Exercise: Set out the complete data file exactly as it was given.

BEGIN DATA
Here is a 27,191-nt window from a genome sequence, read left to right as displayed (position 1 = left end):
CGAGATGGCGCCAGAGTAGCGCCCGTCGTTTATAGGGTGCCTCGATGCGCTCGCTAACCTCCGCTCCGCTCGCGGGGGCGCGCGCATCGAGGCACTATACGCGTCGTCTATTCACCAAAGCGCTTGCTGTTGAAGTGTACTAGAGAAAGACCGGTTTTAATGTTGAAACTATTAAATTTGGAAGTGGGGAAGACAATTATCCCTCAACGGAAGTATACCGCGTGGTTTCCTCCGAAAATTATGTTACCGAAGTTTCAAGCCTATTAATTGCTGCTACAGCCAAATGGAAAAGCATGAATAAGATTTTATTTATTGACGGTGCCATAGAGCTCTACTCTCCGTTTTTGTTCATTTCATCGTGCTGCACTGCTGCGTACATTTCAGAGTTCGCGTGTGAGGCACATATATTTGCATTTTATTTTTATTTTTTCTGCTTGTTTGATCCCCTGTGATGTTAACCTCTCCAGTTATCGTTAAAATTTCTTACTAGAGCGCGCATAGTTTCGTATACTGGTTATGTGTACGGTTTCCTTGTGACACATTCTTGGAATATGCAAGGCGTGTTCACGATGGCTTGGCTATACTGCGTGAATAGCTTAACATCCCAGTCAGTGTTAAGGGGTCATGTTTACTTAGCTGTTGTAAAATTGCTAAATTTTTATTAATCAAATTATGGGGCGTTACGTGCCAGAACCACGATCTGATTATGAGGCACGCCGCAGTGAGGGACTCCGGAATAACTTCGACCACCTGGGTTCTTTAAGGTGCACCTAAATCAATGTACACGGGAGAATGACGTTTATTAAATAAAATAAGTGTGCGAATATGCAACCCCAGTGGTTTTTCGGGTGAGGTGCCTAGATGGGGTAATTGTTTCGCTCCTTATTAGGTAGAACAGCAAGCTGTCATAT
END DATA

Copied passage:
Here is a 27,191-nt window from a genome sequence, read left to right as displayed (position 1 = left end):
CGAGATGGCGCCAGAGTAGCGCCCGTCGTTTATAGGGTGCCTCGATGCGCTCGCTAACCTCCGCTCCGCTCGCGGGGGCGCGCGCATCGAGGCACTATACGCGTCGTCTATTCACCAAAGCGCTTGCTGTTGAAGTGTACTAGAGAAAGACCGGTTTTAATGTTGAAACTATTAAATTTGGAAGTGGGGAAGACAATTATCCCTCAACGGAAGTATACCGCGTGGTTTCCTCCGAAAATTATGTTACCGAAGTTTCAAGCCTATTAATTGCTGCTACAGCCAAATGGAAAAGCATGAATAAGATTTTATTTATTGACGGTGCCATAGAGCTCTACTCTCCGTTTTTGTTCATTTCATCGTGCTGCACTGCTGCGTACATTTCAGAGTTCGCGTGTGAGGCACATATATTTGCATTTTATTTTTATTTTTTCTGCTTGTTTGATCCCCTGTGATGTTAACCTCTCCAGTTATCGTTAAAATTTCTTACTAGAGCGCGCATAGTTTCGTATACTGGTTATGTGTACGGTTTCCTTGTGACACATTCTTGGAATATGCAAGGCGTGTTCACGATGGCTTGGCTATACTGCGTGAATAGCTTAACATCCCAGTCAGTGTTAAGGGGTCATGTTTACTTAGCTGTTGTAAAATTGCTAAATTTTTATTAATCAAATTATGGGGCGTTACGTGCCAGAACCACGATCTGATTATGAGGCACGCCGCAGTGAGGGACTCCGGAATAACTTCGACCACCTGGGTTCTTTAAGGTGCACCTAAATCAATGTACACGGGAGAATGACGTTTATTAAATAAAATAAGTGTGCGAATATGCAACCCCAGTGGTTTTTCGGGTGAGGTGCCTAGATGGGGTAATTGTTTCGCTCCTTATTAGGTAGAACAGCAAGCTGTCATAT